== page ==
Hospitality mogul David Grutman and rapper and entrepreneur Pharrell Williams could use some good vibes for their Goodtime Hotel.
The hotel, which opened at 601 Washington Avenue in April, is at risk of losing parts of its conditional use permit following nearly 30 noise violations. The Miami Beach Planning Board will hold a hearing over revoking the entertainment permit for its rooftop pool deck on Sept. 28.
The motion to hold a revocation hearing was approved at Tuesday’s planning board meeting by a vote of 4 to 1, in spite of pleas from the Goodtime Hotel’s attorney, Michael Larkin.
Larkin said the hotel’s operators are adding soundproof equipment and no longer headlining DJs.
But Larkin insisted that the pool deck area is a critical “economic” component of the project.
“The Goodtime Hotel will suffer greatly if it is not able to have outdoor entertainment on our pool deck. It will cause our hotel to shut down,” Larkin said.
Developed by Imperial Companies, the $200 million, 266-room hotel includes 100,000 square feet of public spaces, 45,000 square feet of ground floor retail, and the 30,000 square foot Strawberry Moon restaurant. That restaurant includes the pool club area.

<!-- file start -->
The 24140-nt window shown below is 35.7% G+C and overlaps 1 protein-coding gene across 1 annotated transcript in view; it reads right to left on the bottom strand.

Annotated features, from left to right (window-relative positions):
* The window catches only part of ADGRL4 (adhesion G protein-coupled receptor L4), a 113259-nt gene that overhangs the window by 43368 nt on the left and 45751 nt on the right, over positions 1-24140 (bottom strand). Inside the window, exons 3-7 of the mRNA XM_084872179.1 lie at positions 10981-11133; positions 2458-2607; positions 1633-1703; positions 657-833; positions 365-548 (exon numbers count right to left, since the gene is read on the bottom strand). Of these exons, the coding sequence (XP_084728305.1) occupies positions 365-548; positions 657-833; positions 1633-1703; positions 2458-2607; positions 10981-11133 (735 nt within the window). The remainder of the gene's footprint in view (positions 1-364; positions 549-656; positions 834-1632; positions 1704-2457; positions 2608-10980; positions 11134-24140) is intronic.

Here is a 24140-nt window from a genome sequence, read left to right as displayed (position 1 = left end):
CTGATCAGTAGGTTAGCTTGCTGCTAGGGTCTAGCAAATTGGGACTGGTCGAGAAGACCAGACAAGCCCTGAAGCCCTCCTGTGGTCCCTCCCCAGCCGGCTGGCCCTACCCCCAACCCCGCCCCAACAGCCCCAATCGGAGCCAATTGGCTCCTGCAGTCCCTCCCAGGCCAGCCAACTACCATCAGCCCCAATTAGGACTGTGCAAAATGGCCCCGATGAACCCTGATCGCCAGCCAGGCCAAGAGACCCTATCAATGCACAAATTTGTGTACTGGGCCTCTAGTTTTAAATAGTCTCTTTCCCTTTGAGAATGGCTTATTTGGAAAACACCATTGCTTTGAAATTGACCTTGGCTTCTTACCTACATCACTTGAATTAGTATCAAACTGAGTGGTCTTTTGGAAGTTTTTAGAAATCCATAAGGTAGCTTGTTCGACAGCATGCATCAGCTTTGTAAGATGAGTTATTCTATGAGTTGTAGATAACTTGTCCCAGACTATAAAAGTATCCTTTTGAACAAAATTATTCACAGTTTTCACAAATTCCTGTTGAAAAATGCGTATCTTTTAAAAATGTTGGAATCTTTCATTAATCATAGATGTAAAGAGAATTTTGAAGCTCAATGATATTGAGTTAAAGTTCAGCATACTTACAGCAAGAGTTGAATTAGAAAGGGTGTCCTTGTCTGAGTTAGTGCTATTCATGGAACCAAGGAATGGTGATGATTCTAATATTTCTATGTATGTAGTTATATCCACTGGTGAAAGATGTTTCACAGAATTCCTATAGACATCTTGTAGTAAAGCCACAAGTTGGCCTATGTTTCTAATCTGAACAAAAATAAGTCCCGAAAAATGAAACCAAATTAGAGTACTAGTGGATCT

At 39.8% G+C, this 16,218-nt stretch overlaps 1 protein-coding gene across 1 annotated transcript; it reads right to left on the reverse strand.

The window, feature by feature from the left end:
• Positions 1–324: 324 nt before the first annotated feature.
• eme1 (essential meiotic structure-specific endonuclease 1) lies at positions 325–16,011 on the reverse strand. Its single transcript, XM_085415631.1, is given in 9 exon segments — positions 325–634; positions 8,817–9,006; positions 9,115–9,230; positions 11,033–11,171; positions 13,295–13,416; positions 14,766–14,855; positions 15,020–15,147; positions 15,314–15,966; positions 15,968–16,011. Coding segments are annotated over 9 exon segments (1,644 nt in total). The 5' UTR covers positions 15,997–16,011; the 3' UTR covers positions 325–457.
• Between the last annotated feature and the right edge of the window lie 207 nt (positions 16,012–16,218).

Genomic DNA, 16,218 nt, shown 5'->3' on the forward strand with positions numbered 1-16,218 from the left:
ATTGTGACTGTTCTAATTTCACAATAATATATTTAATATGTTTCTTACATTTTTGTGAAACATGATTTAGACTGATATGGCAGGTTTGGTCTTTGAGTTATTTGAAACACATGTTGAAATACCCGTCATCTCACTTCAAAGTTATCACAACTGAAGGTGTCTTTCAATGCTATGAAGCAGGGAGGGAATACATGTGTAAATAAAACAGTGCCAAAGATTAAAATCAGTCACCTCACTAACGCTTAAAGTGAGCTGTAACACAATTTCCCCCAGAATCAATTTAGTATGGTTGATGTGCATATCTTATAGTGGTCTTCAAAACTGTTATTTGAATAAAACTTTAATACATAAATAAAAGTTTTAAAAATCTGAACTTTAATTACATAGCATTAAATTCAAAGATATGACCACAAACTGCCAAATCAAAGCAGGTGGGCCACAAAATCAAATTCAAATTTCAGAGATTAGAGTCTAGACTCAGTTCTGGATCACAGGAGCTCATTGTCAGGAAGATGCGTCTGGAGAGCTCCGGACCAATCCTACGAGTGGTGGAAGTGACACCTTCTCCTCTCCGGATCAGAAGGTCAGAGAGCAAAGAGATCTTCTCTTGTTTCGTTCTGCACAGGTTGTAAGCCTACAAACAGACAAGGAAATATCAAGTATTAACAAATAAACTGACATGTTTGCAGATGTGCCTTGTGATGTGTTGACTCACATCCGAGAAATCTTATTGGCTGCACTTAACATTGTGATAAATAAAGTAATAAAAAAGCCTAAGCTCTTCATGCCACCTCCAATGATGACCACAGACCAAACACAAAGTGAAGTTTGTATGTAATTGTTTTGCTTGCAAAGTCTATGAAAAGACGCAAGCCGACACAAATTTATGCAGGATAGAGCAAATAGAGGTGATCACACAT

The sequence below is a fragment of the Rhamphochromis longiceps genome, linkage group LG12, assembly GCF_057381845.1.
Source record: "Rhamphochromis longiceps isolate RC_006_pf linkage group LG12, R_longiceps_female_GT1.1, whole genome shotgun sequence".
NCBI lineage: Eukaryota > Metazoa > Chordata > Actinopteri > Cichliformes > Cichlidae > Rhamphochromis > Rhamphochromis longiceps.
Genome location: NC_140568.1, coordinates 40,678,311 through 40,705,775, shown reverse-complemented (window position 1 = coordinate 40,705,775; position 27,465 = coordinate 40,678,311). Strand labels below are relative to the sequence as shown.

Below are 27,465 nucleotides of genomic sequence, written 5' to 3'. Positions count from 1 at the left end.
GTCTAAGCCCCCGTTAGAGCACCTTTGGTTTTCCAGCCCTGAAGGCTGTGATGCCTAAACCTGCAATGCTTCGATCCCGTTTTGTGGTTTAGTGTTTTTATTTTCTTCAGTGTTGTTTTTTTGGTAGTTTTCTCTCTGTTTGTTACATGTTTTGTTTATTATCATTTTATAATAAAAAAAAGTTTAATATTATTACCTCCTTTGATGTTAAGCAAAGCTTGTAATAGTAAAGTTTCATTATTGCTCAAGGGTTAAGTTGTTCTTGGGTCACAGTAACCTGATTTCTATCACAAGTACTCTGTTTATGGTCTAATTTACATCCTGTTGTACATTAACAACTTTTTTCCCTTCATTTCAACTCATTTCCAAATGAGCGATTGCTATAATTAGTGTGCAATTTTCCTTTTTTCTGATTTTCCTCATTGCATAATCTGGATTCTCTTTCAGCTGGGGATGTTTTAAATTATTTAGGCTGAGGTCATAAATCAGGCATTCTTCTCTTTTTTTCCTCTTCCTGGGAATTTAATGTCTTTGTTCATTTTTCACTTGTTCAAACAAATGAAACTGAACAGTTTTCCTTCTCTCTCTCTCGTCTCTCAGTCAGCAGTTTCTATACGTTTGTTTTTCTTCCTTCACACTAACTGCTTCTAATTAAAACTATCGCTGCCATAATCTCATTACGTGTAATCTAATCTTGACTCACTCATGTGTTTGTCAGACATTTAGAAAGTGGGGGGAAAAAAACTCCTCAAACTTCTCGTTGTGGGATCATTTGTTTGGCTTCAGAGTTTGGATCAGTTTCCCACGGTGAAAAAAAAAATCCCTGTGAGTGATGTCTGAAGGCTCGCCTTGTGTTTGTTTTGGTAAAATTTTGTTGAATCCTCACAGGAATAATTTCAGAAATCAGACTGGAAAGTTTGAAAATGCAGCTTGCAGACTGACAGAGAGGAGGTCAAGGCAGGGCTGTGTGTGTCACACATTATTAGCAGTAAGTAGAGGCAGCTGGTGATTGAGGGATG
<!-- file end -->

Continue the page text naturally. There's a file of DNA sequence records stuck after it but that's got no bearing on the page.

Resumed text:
Jeff Donnelly, a representative of the Flamingo Park Homeowners Association, said the noise coming from the pool deck area is harming the property rights of nearby South Beach homeowners like himself since they can’t enjoy the “peaceful enjoyment of our properties.”
Between April and July 21, the hotel has received 29 noise violations, more recently in late June and July.
Larkin insisted that the music at the two recent incidents were not unreasonably loud. “The DJ was playing ambient music,” Larkin said, adding that his clients are trying to appeal the noise violations.
Board member Tanya Bhatt said she doesn’t want the hotel to fail, pointing out that it is very important to Washington Avenue’s redevelopment. However, at the previous board meeting in June Grutman promised there would be “zero violations between now and September.”
Larkin requested a decibel standard for the entertainment venue to operate under, instead of a subjective opinion on what is too loud.
Acting board chairman Nick Gelpi said creating a decibel system might be a good idea in the future, but the Goodtime Hotel should have known about the city’s sound regulations prior to opening.
Board member Ayssa DiPietro was the lone dissenting vote, and said she would rather the Goodtime be given more time to properly soundproof the roof deck and appease neighbors.